Tourney end of long road for Loyola pair

Longtime teammates, seniors Singleton, Korrow closing memorable stay

College Lacrosse

May 13, 2004|By Katherine Dunn | Katherine Dunn,SUN STAFF

Tara Singleton and Kristi Korrow got their first taste of Loyola College women's lacrosse long before they were old enough to be recruited.

They were 8 or 9 years old the first time they showed up for lacrosse camp with Diane Geppi-Aikens, the longtime Loyola coach who died in June after a long bout with brain cancer.

"Ever since we were little, we would come to camps with Di and we would always say, `We're going to grow up and play lacrosse at Loyola,' " said Singleton. "For me, this school has always been my dream."

Although she and Korrow visited several other schools and made their decisions independently, in the end, all roads led back to the Evergreen campus.

"Coming here and meeting the players and seeing how much they loved it and how much they bought into the program, bought into everything Diane said, that's what sold it right there. I felt like I could belong here," Korrow said.

That seems fitting for Singleton and Korrow, who met at St. Anthony's school when they were 6 years old. They soon discovered that they lived only a block apart in their Hamilton neighborhood.

They grew up playing lacrosse together, first in the Overlea Recreation Council's new girls program and later at Mercy High School.

Over the past four years, the two seniors have earned their rightful places in a Loyola defense that has been one of the nation's best for years.

Singleton, 21, is the defensive quarterback, a smart, quick-checking low defender. Voted Most Valuable Player by her teammates, she leads the Greyhounds with 35 caused turnovers.

Korrow, 22, voted most dedicated, is a versatile midfield defender, strong at covering the cutters but also a ground ball vacuum. Her 51 ground balls are best on the team and she also had 23 draw controls.

Heading into today's NCAA Division I tournament opener against No. 11 Vanderbilt, Singleton and Korrow are two reasons why the No. 4 Greyhounds (14-3) have allowed only 8.35 goals a game.

"They've just got that defenders' attitude which is something very hard to coach - that never-back-down mentality on defense and the confidence to carry that ball upfield. They're definitely a force to reckon with when you're trying to play against them," said William and Mary assistant coach Kristin Hagert, who was a senior on Loyola's defense when Singleton and Korrow arrived.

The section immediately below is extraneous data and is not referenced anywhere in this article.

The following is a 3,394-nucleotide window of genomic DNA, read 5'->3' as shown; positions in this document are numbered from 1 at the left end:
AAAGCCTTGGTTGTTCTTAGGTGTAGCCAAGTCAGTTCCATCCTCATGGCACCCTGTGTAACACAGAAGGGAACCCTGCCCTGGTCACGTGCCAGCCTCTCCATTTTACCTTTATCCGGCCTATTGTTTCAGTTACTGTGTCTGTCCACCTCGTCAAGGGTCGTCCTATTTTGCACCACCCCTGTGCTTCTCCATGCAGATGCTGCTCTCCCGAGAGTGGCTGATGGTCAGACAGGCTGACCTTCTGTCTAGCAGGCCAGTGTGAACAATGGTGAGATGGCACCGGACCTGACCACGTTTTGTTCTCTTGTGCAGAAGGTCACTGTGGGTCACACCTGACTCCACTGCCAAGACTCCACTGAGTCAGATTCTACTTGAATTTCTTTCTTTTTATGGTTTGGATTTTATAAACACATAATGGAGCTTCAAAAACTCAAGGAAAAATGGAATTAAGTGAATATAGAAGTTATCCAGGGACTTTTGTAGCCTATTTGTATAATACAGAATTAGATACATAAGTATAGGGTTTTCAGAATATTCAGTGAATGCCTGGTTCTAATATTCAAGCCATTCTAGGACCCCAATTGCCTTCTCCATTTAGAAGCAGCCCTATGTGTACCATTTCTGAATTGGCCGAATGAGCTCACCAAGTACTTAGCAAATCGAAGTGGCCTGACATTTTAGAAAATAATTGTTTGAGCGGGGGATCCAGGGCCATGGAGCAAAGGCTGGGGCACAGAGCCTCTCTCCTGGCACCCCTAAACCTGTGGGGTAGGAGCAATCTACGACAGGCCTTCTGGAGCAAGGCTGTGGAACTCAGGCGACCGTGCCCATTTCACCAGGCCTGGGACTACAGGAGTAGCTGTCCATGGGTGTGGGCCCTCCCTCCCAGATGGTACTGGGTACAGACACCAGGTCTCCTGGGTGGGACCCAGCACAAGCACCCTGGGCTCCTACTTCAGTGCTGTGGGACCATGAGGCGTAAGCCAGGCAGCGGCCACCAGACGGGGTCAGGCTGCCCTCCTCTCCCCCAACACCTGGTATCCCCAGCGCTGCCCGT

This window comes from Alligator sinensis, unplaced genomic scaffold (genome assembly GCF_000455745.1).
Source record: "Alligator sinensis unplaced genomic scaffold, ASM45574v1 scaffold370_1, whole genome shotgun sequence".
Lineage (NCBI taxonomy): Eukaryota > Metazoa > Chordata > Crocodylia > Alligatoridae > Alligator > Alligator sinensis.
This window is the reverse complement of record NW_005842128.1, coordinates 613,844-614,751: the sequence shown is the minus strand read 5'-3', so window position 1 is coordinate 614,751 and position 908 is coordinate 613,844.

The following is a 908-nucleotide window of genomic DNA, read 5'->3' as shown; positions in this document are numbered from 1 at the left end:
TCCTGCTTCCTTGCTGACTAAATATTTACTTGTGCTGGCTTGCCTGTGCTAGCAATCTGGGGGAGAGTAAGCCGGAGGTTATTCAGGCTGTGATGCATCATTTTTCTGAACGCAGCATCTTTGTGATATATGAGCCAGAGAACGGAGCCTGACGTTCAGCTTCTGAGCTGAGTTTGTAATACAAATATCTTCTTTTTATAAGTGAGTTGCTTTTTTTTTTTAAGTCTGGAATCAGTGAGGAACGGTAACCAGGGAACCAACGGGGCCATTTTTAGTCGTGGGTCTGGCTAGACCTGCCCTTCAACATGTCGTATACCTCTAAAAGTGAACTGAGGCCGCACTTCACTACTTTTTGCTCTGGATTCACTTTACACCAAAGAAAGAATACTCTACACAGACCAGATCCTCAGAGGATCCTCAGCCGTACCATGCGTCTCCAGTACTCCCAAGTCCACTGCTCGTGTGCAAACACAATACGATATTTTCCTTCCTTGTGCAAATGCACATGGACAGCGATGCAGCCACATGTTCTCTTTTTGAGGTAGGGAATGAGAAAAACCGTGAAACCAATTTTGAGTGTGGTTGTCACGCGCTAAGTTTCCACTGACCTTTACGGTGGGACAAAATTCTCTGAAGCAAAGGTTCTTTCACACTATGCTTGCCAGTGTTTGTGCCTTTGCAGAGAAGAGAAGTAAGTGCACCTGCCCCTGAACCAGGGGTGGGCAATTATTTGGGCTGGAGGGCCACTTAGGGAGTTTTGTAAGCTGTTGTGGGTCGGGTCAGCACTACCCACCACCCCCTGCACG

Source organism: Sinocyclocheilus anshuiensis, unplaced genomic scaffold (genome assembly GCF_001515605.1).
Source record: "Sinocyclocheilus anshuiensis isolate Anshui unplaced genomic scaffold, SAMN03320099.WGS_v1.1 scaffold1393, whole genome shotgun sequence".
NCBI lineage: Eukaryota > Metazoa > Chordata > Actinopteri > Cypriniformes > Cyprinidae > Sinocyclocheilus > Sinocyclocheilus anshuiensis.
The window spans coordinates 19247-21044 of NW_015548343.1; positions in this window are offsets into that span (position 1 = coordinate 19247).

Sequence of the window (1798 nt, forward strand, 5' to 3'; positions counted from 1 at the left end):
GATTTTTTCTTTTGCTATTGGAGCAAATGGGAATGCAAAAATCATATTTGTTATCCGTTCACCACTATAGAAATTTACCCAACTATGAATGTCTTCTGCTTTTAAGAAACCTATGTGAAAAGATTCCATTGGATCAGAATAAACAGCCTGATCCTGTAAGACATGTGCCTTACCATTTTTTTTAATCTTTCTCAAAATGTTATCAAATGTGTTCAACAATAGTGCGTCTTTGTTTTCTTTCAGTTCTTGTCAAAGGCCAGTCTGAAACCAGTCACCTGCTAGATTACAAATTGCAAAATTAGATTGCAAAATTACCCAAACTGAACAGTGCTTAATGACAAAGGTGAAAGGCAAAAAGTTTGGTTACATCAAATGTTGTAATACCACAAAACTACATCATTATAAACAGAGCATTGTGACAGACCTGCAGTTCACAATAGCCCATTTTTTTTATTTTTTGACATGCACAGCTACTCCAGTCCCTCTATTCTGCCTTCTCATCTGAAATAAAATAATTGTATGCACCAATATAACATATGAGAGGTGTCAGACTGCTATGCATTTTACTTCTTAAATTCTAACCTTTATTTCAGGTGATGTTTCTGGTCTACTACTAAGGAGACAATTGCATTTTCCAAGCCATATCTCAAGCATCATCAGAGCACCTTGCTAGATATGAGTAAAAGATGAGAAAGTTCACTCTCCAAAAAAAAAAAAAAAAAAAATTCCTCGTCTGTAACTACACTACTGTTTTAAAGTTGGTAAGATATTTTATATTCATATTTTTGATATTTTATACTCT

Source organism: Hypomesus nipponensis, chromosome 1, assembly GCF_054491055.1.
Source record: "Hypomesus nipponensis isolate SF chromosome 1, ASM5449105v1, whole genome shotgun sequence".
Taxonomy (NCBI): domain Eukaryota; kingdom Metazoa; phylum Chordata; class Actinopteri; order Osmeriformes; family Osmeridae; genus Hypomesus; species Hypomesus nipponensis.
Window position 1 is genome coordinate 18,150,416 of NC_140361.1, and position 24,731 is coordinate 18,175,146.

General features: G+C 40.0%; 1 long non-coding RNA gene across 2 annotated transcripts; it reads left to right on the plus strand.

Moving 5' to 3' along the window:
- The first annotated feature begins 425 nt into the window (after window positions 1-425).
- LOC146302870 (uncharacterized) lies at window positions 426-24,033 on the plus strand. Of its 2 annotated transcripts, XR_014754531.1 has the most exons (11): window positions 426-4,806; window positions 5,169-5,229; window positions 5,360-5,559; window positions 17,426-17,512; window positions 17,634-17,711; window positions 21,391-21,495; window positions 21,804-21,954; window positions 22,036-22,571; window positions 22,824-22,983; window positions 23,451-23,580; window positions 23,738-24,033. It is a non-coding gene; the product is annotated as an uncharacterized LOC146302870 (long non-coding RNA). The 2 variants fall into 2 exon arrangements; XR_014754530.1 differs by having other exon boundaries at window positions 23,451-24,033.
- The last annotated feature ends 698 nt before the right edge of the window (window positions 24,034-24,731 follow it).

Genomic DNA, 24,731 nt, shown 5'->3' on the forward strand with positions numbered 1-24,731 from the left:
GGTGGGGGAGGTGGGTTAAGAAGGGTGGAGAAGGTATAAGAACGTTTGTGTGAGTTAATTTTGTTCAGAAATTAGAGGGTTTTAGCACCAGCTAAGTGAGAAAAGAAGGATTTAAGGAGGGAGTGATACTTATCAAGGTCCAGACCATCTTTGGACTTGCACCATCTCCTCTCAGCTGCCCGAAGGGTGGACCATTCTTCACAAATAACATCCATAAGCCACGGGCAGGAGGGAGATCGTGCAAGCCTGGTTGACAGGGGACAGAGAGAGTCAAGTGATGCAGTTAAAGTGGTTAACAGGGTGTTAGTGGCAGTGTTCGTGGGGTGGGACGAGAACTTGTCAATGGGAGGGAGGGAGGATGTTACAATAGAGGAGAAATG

After playing lacrosse together for so long, they have developed an intuitive connection. That shows on the field in their ability to find each other and to anticipate the other's moves, but Loyola coach Kerri Johnson said it's more than that.

"If one did something wrong, the other's patting her on the back, picking her up. They take that energy from each other. That support system has been amazing to see for four years."

At times, Singleton and Korrow have needed that support off the field, especially last season as they watched Geppi-Aikens' health deteriorate while Loyola made its run to the final four.

This season, they have tried to help make the transition smoother for the Greyhounds and Johnson, a former Loyola player and assistant coach. Their support for each other and their team is a living example of one of the foundations of Geppi-Aiken's philosophy - playing for each other.

The influence of Geppi-Aikens, a high-energy, all-access coach, is something that always will affect their lives, they said.

In addition to becoming teachers, both want to coach lacrosse. Singleton will stay at Loyola to complete her student teaching and be an undergraduate assistant. Korrow plans to be in front of a classroom in the fall and might ease into coaching on the high school level.

Despite the pain of losing their mentor so soon, Singleton and Korrow said they never wished they had gone elsewhere.

"I learned more about myself than I ever thought any experience could have provided me with," Singleton said. "I learned to take every day as it is and that's a huge thing in someone's life - to go day by day and enjoy every moment you have with the people who are around you and even just by yourself."

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